One night, in the early 1800s, a young girl visited her mother’s grave in the small, predominantly Jewish town of Ludmir, in present day Ukraine. What follows next is a mix of lore and legend. According to some, she tripped and hit her head. Her critics claimed the girl fell into a swoon and was possessed by a malignant spirit. By the girl’s own telling, she received a “higher soul.” Whatever the truth, the next morning the girl awoke and began a different kind of life, one that led to her refusal to marry and, instead, devote herself to study and prayer. Although her real name is uncertain, the girl came to be called “The Maiden of Ludmir,” the only woman known to have acted as a Hasidic rebbe, a charismatic Jewish leader, in recorded history.
As many of the details about this woman’s life are hearsay or conjecture, it falls to the work of scholars such as Nathaniel Deutsch, a professor of history at UC Santa Cruz, to establish the facts and bring context for their meaning.
“She was a marginal figure in a lot of ways, existing in a patriarchal society,” said Deutsch, author of the first scholarly book about the Maiden of Ludmir. “But I believe telling stories about people and ideas that are on the margins is nonetheless important.”
Deutsch, also the director of UCSC’s Institute for Humanities Research and co-director of the Center for Jewish Studies, has dedicated his career to giving the spotlight to those who have dwelt at society’s edges. In addition to The Maiden of Ludmir: A Jewish Holy Woman and Her World (a finalist for the National Jewish Book Award), Deutsch has also published The Gnostic Imagination, on Gnosticism and Jewish mysticism, Inventing America’s “Worst” Family, about a poor family from Indiana that became targets of the eugenics movement, and Black Zion: African American Religious Encounters with Judaism, among others.
There is a tendency, Deutsch said, for us to focus the bulk of our attention on what lies at the center of things. Often “the margins” are studied for the sake of comparison, to learn something about the mainstream. “But there’s no reason to have this privileging of the center, whether it’s a group that is in the majority or an idea that is prevalent,” he said.
An-sky’s ethnographic dream
It was through research for The Maiden of Ludmir, that Deutsch came across a reference that would alight his imagination anew, consuming his research life for the better part of a decade: What stories do you know about the Maiden of Ludmir?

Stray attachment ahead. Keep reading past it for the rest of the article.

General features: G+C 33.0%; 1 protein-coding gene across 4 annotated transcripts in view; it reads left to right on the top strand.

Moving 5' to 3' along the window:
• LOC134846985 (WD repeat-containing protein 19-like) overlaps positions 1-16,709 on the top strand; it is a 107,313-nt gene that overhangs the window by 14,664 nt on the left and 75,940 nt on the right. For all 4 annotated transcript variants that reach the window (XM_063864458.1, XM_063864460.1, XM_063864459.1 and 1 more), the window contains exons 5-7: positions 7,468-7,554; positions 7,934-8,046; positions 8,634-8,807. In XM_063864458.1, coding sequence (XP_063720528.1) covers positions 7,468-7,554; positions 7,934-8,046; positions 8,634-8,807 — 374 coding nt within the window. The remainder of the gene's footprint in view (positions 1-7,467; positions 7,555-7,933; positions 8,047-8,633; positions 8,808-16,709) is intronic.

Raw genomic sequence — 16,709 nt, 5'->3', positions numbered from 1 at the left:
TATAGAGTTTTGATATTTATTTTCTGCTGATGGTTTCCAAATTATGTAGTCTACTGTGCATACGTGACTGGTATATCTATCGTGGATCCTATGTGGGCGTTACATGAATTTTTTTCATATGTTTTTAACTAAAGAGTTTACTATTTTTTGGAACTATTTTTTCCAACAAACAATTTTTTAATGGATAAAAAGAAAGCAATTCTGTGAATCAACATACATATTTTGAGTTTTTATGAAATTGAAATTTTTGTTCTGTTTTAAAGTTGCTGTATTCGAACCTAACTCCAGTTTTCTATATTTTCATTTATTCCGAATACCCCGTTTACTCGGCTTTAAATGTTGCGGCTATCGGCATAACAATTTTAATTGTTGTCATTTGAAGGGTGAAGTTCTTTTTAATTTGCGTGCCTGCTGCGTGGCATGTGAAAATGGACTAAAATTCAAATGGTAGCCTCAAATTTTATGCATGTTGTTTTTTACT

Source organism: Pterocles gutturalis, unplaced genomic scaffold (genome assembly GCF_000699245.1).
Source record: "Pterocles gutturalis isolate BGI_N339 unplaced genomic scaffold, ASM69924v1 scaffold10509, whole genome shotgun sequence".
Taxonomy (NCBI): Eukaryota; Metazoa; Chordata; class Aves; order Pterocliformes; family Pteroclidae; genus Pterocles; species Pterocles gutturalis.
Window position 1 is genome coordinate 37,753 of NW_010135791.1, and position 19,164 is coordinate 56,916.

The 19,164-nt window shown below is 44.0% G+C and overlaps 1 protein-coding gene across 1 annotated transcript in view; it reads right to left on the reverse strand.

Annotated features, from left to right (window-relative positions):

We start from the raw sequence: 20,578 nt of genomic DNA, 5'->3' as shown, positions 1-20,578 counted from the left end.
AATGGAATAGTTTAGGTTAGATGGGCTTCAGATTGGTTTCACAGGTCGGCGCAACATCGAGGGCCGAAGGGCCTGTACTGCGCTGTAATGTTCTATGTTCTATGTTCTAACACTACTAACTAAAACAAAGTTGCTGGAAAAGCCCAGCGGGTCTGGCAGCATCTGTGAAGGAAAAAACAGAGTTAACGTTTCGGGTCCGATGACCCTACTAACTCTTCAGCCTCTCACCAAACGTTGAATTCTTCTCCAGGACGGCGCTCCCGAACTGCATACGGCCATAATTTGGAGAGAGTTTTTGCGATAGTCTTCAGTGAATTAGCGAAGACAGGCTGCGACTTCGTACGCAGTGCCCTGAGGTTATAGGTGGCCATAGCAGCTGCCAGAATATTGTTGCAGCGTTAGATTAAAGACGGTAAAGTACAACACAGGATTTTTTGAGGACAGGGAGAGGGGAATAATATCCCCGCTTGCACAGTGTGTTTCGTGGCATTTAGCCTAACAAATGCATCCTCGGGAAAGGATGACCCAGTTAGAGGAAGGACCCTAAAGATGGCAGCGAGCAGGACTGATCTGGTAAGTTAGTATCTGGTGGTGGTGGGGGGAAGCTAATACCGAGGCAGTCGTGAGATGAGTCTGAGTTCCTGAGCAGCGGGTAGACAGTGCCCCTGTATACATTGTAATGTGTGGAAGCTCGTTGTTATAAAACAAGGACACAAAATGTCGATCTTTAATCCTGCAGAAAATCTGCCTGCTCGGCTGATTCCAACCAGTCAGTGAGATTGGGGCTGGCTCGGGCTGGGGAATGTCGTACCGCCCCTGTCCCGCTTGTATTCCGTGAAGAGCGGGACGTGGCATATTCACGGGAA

That query was one among thousands, part of a lengthy questionnaire prepared for an ethnographic study of Jewish communities within the Russian Pale of Settlement, an area of Western Russia which once held 40 percent of the global Jewish population. The document was but one component of an ambitious research expedition—cut short by the outbreak of World War I—designed by the playwright and socialist revolutionary known as An-sky.
Born Shloyme Zanvl Rappoport, the aspiring ethnographer saw the decline of the traditional Jewish way of life in his own lifetime, Deutsch said. Pressure to assimilate into Russian society, poverty, immigration to other lands, and violent pogroms at home were eroding the connection to tradition.
But An-sky’s project, “The Jewish Ethnographic Program,” sought more than documentation, said Deutsch. It was part of a quest to document what An-sky considered to be a kind of Oral Torah, one created by the common people rather than the rabbinic elite. The collected answers—drawn from folk tales, traditions, parables and aphorisms, songs and melodies, habits and beliefs—would “create a new kind of Jewish culture that would use traditional themes, traditions and artifacts in new cultural forms, such as plays or museums, that would be rooted in earlier traditions.”
Yet, the questions were so extensive, 2,087 in number, so almost comically exhaustive (Is there a custom to place a cat, pieces of cake, or something else, in the crib before one lays the child in it? Does one whisper something in the cat’s ear at that time? or What do people say when a child farts? and Do the dead leave their graves at night?) that had the forms gone out, An-sky’s task would have been near-Sisyphean in nature.
“There is something quite utopian in An-sky, which I found appealing,” said Deutsch, who received a Guggenheim Fellowship in 2006 that supported this research.